• Hobeni elder Mama ka Blondie says the community is “terrified” of Sisa (VOA/ D. Taylor)
  • Sisa is not willing to participate in most activities at Ikhaya Loxolo (VOA/ D. Taylor)
  • Sisa is not willing to participate in most activities at Ikhaya Loxolo (VOA/ D. Taylor)
  • Sisa is not willing to participate in most activities at Ikhaya Loxolo (VOA/ D. Taylor)
  • Ikhaya Loxolo’s maintenance man, Patekile Mofeti, is one of the few people able to control Sisa and to calm him when he’s agitated (VOA/ D. Taylor) (VOA/ D. Taylor)
  • Sisa’s companion at the home, Patekile Mofeti, lights a fire for a barbecue (VOA/ D. Taylor)
  • Sisa watches the men barbecue at Ikhaya Loxolo (VOA/ D. Taylor)

But Sisa’s strange visions continued in his mother’s bed, keeping them from rest. His eyes widened and his face contorted. “He didn’t look like my son anymore,” his mother recalled.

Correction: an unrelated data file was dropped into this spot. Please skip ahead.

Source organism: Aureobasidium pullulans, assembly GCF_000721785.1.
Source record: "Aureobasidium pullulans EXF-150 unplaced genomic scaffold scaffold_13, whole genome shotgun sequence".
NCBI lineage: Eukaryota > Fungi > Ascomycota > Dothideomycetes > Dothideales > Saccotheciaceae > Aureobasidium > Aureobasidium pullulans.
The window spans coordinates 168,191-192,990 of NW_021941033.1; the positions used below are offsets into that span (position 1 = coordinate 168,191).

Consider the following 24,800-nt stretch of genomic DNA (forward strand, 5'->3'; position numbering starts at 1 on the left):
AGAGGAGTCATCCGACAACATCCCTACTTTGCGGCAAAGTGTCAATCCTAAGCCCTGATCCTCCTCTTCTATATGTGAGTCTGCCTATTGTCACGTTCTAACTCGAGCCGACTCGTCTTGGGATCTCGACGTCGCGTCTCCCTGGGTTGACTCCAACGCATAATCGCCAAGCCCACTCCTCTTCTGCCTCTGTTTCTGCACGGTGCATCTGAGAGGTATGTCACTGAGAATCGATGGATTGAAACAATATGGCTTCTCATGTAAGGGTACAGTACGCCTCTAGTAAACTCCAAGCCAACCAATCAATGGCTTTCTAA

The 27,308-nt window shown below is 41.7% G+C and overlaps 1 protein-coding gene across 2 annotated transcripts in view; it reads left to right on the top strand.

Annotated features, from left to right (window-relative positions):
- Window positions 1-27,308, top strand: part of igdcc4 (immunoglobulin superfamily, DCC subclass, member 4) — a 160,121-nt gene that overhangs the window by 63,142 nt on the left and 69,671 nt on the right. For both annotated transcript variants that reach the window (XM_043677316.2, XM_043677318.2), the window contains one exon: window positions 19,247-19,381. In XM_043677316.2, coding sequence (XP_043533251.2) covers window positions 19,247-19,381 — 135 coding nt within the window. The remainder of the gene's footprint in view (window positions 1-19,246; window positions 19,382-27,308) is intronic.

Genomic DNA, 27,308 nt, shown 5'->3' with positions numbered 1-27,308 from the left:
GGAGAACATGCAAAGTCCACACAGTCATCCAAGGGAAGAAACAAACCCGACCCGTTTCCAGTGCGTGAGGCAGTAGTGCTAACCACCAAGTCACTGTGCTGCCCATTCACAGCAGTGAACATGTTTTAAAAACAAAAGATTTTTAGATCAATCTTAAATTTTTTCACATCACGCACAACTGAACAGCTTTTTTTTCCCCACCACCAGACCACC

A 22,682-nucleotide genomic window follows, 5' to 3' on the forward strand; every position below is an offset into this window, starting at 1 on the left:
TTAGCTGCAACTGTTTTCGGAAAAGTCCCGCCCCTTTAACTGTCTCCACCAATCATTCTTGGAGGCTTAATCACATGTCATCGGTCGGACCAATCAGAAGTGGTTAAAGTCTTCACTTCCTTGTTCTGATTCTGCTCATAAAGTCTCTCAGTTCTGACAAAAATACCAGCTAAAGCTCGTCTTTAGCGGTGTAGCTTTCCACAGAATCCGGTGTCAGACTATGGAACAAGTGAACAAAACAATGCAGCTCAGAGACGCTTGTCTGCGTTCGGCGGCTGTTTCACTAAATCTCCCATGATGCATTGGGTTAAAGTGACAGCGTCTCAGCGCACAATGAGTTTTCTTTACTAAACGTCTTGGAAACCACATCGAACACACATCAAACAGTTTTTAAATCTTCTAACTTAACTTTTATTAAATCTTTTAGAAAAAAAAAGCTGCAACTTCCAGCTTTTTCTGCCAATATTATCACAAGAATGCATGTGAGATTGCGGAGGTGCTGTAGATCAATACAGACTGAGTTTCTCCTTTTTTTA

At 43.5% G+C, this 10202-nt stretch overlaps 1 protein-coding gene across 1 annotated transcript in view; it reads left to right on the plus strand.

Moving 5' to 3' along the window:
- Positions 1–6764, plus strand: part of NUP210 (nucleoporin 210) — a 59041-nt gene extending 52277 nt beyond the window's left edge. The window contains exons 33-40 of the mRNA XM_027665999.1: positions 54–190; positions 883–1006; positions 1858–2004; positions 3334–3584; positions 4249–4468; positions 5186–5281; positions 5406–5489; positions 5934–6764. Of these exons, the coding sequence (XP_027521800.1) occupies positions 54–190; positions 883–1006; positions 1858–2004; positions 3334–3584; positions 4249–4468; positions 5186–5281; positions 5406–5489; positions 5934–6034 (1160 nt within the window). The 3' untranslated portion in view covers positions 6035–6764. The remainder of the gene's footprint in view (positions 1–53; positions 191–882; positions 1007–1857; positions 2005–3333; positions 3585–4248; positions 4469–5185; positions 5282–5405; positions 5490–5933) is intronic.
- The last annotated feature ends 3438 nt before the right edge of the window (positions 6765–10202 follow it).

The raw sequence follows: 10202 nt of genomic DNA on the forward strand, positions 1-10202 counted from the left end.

The boy’s paranoia intensified. Sweat dripped from his body. Then, said Charity, he suddenly stripped his clothes off and demanded to bath.
“He said he was preparing for these people who were coming to take him away. He was washing so quick. Then he put on other clothes and he pulled tight his belt. He said, ‘These people, today they said they’re coming and they don’t care about you, they’re going to take me.…’”
Sisa’s terror soon infected the entire family. All began fearing that some invisible, horrible threat was about to consume them.
“The only way to calm Sisa was for everyone to sit with him to wait for these people to arrive to take him away. We sat in our house the whole night, waiting. Sisa’s whole body was shaking,” said Charity.
At midnight the youngster announced that the people who were coming to fetch him were close. He jumped up, unlocked the front door and ran into the blackness.
Charity said she told Sisa’s brother, “Don’t worry. The gate is very high and it is locked; it will stop him.”